Why I like it •

Wednesday, November 2, 2016

The Favorites - The House is Black (#5)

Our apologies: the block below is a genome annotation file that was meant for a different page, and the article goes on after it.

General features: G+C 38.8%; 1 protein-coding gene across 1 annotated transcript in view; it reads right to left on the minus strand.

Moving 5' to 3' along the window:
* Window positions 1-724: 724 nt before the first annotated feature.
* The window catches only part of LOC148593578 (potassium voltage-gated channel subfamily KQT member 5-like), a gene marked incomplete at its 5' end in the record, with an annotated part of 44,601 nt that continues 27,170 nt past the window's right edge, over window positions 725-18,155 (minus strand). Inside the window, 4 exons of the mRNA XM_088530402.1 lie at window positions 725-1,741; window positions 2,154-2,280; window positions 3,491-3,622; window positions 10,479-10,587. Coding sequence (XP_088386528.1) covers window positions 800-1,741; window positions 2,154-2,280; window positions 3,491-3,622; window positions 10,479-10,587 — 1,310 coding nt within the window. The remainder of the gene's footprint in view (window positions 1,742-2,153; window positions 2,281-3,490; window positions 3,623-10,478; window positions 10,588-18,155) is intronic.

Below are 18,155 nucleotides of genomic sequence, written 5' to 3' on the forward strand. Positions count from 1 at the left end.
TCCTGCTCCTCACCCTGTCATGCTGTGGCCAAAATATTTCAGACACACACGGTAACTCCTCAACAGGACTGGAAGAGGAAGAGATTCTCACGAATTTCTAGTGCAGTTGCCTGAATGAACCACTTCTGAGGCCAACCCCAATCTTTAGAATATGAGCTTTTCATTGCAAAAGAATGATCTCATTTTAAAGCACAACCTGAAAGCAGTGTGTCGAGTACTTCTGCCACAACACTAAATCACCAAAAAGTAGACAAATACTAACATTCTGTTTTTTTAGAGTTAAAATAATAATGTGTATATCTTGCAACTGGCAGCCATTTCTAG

The Favorites is a series briefly exploring films I love, to find out what makes them - and me - tick. The House is Black (1963/Iran/dir. Forough Farrokhzad) appeared at #5 on my original list.